And don’t even get me started on Planning Poker.  If you like being treated like a mentally defective 6 year old, you will seriously like Planning Poker.  If you haven’t heard of Planning Poker, just pray that your manager doesn’t discover it.  It’s the kind of thing manager-troids love, because “it’s fun for everybody” and leads to “really good estimates.”

On the Agile projects I’ve worked on, the planning process is just a big “everyone’s in on it but the boss” joke:

Boss man: You, copiously large engineering unit over there, how long will it take you to create the huzzy-bub for the what’s-a-ma-whosits?

Me: Well, boss man, I thought long and hard about this, and after consulting with my team members and the folks in test, I’m confident I can have it done mid-way through Sprint 832.

Boss man: Well done!  That’s what I like, a compliant and focused, if slightly overweight, engineering unit.  Do you have milestones for that?

Me: Oh, yes, boss man.  I do.  I definitely do!   It’ll take 2 days to modify the frobnitz, 3 days to code-up the blortz-fart, 2 days to test the blortz-fart and frobnitz together, 2 days to modify the frazzle-blow, oh… no need to bore you with the details, great one… I’ll just put it all in our Online Agile Super Planner, oh mighty master.

Boss man: Well done!  I like specific milestones.  Why can’t the rest of you give me nice, clear, specific milestones like the fat guy over there with the ponytail.  Whatever his name is.

Of course, I’d written all the code already, during the previous sprint.  I just hadn’t checked it in.  So, during Spring 832, I could update the Online Agile Super Planner to indicate that I hit all my milestones, while I worked on whatever it was I wanted to commit for the next sprint.

Don’t try to tell me you do anything different, cuz I know that’s what you do.  Everyone I know works this way.  When you know what you want to build, you just build it.  Then, having already built it, you provide astoundingly precise estimates for when you’ll have it done.  Then you check in what you’ve already written according to the estimates you provided.  Ka-Ching!  Goals and objectives: MET.  Conformance to process: PERFECT.  Ability to estimate: AWESOME.  Ability to deliver: EPIC.  Now give me my bonus.

And that leads me to the final Agile precept that fries my potato:  User Stories.  Every time I hear somebody say “I’ve entered that as a user story” I want to puke.  Why?  User stories are just that: Stories.  They’re data.  They’re not wisdom from the ages.  And, the way I see them used in most cases, they’re not even necessarily fully representative of what the majority of users want or need to do.  When your development process is focused entirely on implementing functionality based on a handful of user stories, you more often than not end up with a random, inconsistent, poorly integrated, mess.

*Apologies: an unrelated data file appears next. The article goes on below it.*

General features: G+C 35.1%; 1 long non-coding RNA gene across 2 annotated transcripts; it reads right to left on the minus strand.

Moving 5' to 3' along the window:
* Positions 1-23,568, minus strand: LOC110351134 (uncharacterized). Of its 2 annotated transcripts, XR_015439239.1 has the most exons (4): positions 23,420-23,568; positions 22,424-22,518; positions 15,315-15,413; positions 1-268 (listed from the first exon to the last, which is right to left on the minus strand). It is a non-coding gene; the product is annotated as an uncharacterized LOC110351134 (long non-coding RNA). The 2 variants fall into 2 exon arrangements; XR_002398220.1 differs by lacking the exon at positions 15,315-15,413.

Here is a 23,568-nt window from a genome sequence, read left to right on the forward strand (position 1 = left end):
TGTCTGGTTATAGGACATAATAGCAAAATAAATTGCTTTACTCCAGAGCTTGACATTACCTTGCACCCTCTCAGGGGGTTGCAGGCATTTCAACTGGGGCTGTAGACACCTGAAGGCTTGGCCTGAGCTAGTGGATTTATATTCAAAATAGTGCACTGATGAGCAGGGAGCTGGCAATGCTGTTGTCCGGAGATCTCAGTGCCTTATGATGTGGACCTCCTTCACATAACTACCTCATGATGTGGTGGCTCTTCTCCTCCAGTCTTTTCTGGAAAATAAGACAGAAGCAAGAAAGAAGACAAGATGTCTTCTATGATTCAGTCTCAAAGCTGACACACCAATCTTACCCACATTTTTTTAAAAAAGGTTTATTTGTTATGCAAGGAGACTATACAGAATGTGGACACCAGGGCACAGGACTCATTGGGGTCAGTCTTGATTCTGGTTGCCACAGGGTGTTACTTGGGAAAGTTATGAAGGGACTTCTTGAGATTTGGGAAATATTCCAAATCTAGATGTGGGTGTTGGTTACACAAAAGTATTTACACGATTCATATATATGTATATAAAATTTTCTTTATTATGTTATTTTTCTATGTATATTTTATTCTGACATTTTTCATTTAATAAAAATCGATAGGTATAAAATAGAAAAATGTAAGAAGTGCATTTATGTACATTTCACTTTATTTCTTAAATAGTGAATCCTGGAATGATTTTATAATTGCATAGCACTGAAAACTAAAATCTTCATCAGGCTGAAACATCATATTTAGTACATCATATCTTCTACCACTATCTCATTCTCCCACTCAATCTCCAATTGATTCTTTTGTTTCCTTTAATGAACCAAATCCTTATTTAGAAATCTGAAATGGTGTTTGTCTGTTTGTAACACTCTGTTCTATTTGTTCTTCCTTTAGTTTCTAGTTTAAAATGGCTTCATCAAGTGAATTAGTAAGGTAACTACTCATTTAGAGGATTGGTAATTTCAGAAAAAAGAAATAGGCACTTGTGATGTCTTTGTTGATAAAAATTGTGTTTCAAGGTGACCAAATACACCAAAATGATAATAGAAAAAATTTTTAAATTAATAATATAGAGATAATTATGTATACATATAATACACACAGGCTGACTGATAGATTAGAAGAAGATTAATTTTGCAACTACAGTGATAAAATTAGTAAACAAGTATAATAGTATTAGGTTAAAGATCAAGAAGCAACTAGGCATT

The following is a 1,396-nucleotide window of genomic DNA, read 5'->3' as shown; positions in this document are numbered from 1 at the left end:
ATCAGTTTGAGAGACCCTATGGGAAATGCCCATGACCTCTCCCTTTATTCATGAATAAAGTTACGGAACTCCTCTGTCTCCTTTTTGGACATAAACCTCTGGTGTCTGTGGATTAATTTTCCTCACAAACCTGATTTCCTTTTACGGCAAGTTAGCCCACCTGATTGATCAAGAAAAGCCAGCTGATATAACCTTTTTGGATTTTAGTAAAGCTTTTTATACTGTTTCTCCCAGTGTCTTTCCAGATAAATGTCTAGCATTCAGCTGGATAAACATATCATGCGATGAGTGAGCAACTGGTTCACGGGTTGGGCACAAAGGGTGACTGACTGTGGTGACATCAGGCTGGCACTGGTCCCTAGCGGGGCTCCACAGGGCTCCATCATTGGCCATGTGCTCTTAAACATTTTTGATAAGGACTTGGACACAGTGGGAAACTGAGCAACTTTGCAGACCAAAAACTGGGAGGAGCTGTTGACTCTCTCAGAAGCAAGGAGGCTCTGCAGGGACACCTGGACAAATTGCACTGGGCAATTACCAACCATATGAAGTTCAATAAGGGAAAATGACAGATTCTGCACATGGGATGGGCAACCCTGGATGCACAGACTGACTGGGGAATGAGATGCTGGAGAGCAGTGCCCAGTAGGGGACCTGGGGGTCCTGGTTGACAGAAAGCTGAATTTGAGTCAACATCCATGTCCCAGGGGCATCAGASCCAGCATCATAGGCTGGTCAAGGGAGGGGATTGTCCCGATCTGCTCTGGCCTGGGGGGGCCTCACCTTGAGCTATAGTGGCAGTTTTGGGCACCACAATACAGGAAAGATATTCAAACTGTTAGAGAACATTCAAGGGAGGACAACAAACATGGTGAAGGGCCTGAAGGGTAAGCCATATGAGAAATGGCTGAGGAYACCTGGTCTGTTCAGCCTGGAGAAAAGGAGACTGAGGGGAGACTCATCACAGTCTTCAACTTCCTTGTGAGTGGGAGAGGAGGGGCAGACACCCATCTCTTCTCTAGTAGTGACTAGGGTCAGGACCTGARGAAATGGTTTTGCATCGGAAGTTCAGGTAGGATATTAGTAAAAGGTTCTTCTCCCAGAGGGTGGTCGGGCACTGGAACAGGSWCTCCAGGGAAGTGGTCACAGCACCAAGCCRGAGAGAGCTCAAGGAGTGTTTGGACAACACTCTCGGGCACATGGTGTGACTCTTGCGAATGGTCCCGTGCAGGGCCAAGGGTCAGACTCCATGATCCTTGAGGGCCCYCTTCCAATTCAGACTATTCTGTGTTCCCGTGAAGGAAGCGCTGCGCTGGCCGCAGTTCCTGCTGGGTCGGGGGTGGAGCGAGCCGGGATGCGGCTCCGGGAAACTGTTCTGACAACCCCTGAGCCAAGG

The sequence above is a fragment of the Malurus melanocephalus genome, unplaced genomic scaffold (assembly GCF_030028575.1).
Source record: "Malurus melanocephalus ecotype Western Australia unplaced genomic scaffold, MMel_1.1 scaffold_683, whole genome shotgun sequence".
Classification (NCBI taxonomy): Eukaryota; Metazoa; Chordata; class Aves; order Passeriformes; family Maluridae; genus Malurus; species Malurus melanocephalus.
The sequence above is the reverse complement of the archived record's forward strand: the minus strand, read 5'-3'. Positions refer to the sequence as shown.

User stories are the software equivalent of task based documentation – another stoopid fad that I truly despise.   But, you know, manager-troids love task-based documentation for the same reasons they love user stories for software development:  It’s easy to understand, it’s easy to demonstrate that it’s correct (just follow the steps and see if they work), and you can get an idiot to do it.  The problem?  It doesn’t consider anything that’s not specifically required for you to achieve the task.  For example, you can write a document chapter entitled “How to Peel an Onion” that describes the process in detail.  It will cover all the steps.  But, on finishing the chapter, the reader hasn’t learned anything about onions, peeling, or anything else.  They’ve just learned how to peel an onion, and even then only under the conditions that the chapter contemplates, using the steps the chapter prescribes.

And so it is for user stories.  Let’s say you get a couple of user stories like “Bob is a church-going motorcycle rider that needs to store digital copies of his ‘special’ magazines in encrypted form on his flash drive” and “Hector served with Che Guevara in Bolivia and needs a safe place to store his secret communications.”   You code to these particular stories.  No, you don’t get a chance to think through the overall experience for any user.  This is Agile software development.  You don’t get to think.  You’re not allowed to design.  You’re allowed to “get some code working” so you can try things out.  And that code just needs to meet the user stories, and pass the tests that were so lovingly crafted and stored with those stories.  Anything else?  Well, that’s for next sprint.

So, in Agile what you get are ridiculously incomplete requirements, driving a development process that emphasizes sloppy implementation over design, that’s tracked using a long list of bogus and irrelevant milestones.  The only thing that’s left to wonder about is why everybody doesn’t think Agile development sucks ass.


Peter Pontificates is a regular opinion column by OSR consulting partner, Peter Viscarola. Peter doesn’t care if you agree or disagree, but you do have the opportunity to respond and perhaps even see your comments or a rebuttal in a future issue. Send your own comments, rants or distortions of fact to:

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Peter Pontificates: Pros & Cons of Agile SW Development Methodology